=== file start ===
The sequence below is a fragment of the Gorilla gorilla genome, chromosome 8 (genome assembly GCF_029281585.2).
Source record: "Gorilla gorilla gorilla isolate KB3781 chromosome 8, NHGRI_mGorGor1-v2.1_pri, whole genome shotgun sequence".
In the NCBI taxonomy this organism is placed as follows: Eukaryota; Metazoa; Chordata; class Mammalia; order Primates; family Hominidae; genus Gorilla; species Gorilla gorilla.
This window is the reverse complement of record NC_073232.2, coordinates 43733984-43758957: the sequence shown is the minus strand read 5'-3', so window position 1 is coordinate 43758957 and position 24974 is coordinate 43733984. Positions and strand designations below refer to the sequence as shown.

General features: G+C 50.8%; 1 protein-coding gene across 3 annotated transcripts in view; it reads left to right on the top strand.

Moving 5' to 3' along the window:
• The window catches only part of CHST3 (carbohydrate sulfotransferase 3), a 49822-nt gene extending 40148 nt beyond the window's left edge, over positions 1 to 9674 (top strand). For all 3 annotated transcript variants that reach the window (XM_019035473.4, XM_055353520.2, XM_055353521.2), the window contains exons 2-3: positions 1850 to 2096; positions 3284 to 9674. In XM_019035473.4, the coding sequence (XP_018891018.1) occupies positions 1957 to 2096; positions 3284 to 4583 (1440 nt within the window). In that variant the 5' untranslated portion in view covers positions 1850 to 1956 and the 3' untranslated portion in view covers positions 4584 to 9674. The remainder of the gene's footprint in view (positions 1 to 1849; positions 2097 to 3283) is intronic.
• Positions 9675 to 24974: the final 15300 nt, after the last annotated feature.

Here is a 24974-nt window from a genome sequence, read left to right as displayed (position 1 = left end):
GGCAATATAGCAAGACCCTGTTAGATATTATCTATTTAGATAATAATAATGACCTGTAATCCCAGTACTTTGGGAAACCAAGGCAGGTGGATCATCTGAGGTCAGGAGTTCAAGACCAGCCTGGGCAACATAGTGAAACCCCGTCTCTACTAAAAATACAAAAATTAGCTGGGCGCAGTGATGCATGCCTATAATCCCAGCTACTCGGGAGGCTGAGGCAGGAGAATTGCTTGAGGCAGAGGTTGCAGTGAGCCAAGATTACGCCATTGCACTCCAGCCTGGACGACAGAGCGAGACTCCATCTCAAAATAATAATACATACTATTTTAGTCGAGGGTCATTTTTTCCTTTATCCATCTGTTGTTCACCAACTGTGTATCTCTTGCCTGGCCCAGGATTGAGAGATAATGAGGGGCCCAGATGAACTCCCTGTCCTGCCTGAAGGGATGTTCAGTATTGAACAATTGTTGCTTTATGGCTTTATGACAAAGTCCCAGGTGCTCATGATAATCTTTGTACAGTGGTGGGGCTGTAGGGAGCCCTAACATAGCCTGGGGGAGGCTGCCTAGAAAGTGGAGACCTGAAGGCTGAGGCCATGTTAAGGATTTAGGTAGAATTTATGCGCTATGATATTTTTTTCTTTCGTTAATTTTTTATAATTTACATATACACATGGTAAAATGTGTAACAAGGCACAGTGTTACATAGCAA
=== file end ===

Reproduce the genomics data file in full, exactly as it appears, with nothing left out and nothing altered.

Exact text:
The sequence below is a fragment of the Gorilla gorilla genome, chromosome 8 (genome assembly GCF_029281585.2).
Source record: "Gorilla gorilla gorilla isolate KB3781 chromosome 8, NHGRI_mGorGor1-v2.1_pri, whole genome shotgun sequence".
In the NCBI taxonomy this organism is placed as follows: Eukaryota; Metazoa; Chordata; class Mammalia; order Primates; family Hominidae; genus Gorilla; species Gorilla gorilla.
This window is the reverse complement of record NC_073232.2, coordinates 43733984-43758957: the sequence shown is the minus strand read 5'-3', so window position 1 is coordinate 43758957 and position 24974 is coordinate 43733984. Positions and strand designations below refer to the sequence as shown.

General features: G+C 50.8%; 1 protein-coding gene across 3 annotated transcripts in view; it reads left to right on the top strand.

Moving 5' to 3' along the window:
• The window catches only part of CHST3 (carbohydrate sulfotransferase 3), a 49822-nt gene extending 40148 nt beyond the window's left edge, over positions 1 to 9674 (top strand). For all 3 annotated transcript variants that reach the window (XM_019035473.4, XM_055353520.2, XM_055353521.2), the window contains exons 2-3: positions 1850 to 2096; positions 3284 to 9674. In XM_019035473.4, the coding sequence (XP_018891018.1) occupies positions 1957 to 2096; positions 3284 to 4583 (1440 nt within the window). In that variant the 5' untranslated portion in view covers positions 1850 to 1956 and the 3' untranslated portion in view covers positions 4584 to 9674. The remainder of the gene's footprint in view (positions 1 to 1849; positions 2097 to 3283) is intronic.
• Positions 9675 to 24974: the final 15300 nt, after the last annotated feature.

Here is a 24974-nt window from a genome sequence, read left to right as displayed (position 1 = left end):
GGCAATATAGCAAGACCCTGTTAGATATTATCTATTTAGATAATAATAATGACCTGTAATCCCAGTACTTTGGGAAACCAAGGCAGGTGGATCATCTGAGGTCAGGAGTTCAAGACCAGCCTGGGCAACATAGTGAAACCCCGTCTCTACTAAAAATACAAAAATTAGCTGGGCGCAGTGATGCATGCCTATAATCCCAGCTACTCGGGAGGCTGAGGCAGGAGAATTGCTTGAGGCAGAGGTTGCAGTGAGCCAAGATTACGCCATTGCACTCCAGCCTGGACGACAGAGCGAGACTCCATCTCAAAATAATAATACATACTATTTTAGTCGAGGGTCATTTTTTCCTTTATCCATCTGTTGTTCACCAACTGTGTATCTCTTGCCTGGCCCAGGATTGAGAGATAATGAGGGGCCCAGATGAACTCCCTGTCCTGCCTGAAGGGATGTTCAGTATTGAACAATTGTTGCTTTATGGCTTTATGACAAAGTCCCAGGTGCTCATGATAATCTTTGTACAGTGGTGGGGCTGTAGGGAGCCCTAACATAGCCTGGGGGAGGCTGCCTAGAAAGTGGAGACCTGAAGGCTGAGGCCATGTTAAGGATTTAGGTAGAATTTATGCGCTATGATATTTTTTTCTTTCGTTAATTTTTTATAATTTACATATACACATGGTAAAATGTGTAACAAGGCACAGTGTTACATAGCAA